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I have a new water heater with an 8 year warranty and I noticed that the warranty length is included in the model number.

On the manufacturer's website I couldn't find any information about differences in the fabrication process of a water heater with an 8 year warranty and one with a 4 year warranty (for instance, a thicker layer of glass or a bigger anode rod).

My question is, did I buy an "entry level" water heater with a hidden extended warranty or is it really built better?

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    No warranty is, for any product, ever. They're all sales strategies based on complex financial calculations and human behavior predictions. – isherwood Mar 9 '16 at 17:44
  • The difference between most appliances is the labels and paint (even across brands). I doubt there are two separate manufacturing processes which would improve build quality. It's possible that some units score higher on tests which indicate they will last longer and therefore get a longer warranty they can use to up-charge. In which case, the build quality may actually be better. This is all speculation of course--an actual answer would have to come from an industry insider. – statueuphemism Mar 9 '16 at 18:11
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For water heaters, the warranty duration is an indication of approximately how long the included anode rod will last before it needs to be replaced to preserve its protective qualities. Since almost nobody replaces their water heater's anode rod, the number of years listed on the warranty can actually be taken to show about how long the unit will last. For example, a 6-year-warranty unit will probably have a warn-out anode rod in 6 years, so by year 7 or 8 it might leak if not replaced.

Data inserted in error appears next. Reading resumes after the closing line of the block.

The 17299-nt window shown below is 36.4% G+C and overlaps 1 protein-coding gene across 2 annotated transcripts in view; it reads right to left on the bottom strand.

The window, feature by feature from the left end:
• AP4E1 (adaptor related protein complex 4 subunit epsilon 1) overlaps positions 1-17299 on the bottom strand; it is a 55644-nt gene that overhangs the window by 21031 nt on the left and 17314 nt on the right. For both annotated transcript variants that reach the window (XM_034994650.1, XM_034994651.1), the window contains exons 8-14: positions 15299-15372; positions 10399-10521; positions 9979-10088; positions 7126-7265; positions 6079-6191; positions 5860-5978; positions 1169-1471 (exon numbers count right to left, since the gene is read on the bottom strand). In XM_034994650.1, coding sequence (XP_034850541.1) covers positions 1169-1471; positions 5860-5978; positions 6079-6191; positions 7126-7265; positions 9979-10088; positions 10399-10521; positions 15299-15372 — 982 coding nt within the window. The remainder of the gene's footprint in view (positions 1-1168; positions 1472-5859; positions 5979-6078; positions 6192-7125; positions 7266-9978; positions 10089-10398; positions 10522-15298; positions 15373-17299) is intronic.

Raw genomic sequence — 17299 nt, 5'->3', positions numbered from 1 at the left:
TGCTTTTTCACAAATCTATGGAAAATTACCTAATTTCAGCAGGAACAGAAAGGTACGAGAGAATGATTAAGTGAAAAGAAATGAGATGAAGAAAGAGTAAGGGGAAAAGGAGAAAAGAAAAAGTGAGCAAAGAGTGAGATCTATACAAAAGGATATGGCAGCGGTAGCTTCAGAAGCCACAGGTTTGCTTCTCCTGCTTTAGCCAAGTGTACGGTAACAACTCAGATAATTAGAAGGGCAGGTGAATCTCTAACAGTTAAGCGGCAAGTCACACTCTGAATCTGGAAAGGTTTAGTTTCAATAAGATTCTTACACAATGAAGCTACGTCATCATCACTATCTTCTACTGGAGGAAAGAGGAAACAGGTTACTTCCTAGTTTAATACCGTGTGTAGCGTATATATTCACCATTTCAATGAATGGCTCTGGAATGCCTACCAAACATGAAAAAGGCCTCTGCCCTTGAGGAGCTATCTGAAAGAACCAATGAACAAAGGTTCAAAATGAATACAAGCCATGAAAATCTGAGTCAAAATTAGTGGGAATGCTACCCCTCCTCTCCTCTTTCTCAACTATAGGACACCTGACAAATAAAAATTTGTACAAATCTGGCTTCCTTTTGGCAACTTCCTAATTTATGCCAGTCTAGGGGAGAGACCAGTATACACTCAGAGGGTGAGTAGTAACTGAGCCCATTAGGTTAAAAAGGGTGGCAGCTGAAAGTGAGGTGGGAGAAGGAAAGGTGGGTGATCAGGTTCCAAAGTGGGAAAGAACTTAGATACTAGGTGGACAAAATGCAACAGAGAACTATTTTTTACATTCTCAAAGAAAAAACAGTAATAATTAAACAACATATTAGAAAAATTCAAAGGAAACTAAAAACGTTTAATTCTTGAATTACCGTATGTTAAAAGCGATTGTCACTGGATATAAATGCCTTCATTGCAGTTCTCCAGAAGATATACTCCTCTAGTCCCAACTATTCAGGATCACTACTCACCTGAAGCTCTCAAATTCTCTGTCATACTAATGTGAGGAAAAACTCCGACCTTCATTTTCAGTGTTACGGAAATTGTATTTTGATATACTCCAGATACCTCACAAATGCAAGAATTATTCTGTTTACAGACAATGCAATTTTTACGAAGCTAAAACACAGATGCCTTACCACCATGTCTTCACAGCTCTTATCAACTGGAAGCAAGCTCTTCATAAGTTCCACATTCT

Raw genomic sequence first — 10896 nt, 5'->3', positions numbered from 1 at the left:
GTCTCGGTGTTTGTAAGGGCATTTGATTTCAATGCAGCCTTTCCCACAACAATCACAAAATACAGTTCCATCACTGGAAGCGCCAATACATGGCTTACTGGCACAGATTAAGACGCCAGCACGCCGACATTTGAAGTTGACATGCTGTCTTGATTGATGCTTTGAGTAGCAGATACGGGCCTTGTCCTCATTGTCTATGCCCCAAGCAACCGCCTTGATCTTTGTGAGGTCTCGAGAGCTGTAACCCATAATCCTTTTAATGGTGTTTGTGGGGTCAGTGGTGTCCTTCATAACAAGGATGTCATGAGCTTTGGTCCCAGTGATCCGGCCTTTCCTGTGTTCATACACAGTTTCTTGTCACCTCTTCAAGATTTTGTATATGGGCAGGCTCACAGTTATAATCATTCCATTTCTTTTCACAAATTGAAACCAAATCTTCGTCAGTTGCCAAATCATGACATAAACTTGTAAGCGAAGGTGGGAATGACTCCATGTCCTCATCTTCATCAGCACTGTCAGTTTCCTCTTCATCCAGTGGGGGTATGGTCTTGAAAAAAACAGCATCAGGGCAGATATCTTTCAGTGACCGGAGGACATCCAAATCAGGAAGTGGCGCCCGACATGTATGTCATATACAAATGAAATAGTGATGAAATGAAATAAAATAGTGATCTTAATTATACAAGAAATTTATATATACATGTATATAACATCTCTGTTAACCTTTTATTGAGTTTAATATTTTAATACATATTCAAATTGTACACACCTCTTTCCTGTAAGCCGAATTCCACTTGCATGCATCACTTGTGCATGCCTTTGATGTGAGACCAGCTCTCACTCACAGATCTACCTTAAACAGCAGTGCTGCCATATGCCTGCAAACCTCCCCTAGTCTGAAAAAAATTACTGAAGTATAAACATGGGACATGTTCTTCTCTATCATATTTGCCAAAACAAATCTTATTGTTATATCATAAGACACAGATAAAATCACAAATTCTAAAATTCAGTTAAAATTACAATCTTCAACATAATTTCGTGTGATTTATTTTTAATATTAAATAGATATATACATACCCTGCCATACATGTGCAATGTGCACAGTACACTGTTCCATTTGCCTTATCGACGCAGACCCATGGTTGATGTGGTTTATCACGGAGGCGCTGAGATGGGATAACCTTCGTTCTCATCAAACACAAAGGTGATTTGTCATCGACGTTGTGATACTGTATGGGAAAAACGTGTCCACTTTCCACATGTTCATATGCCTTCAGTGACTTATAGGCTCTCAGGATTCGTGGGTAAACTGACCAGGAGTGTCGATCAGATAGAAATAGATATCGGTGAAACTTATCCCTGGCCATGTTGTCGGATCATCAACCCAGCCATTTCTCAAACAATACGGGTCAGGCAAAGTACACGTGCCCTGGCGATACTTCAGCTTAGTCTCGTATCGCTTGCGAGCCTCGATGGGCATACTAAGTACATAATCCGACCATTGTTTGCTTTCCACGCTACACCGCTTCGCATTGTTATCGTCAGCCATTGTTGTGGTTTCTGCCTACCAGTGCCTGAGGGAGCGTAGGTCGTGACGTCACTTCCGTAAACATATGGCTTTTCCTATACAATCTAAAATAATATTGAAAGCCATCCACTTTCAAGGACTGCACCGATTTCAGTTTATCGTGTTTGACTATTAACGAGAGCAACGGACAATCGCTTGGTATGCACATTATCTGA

Longer warranties on glass-and-anode-rod units usually point to more and better anode rods. One aluminum rod would be the minimum (4-year warranty) while two magnesium rods would probably be the best (12 year warranty).

This implies that you can make your water heater last much longer than the warranty duration simply by replacing the anode rod(s) every such-and-such number of years, and this implication would be correct.

Or you can buy a unit with a stainless steel or plastic interior tank and no anode rod at all, most of which have a lifetime warranty. They're not much more expensive than the glass-lined tanks with aluminum or magnesium anode rods. The HTP/Westinhouse Everlast and Rheem Marathon are two such products.

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    Thanks for you answer. This is probably the way it works for most manufacturers but I contacted my WH manufacturer and they told me that the warranty for my model is 6 year in the US and 8 year in Canada. Maybe water is less corrosive in Canada... – ForguesR Mar 10 '16 at 14:00

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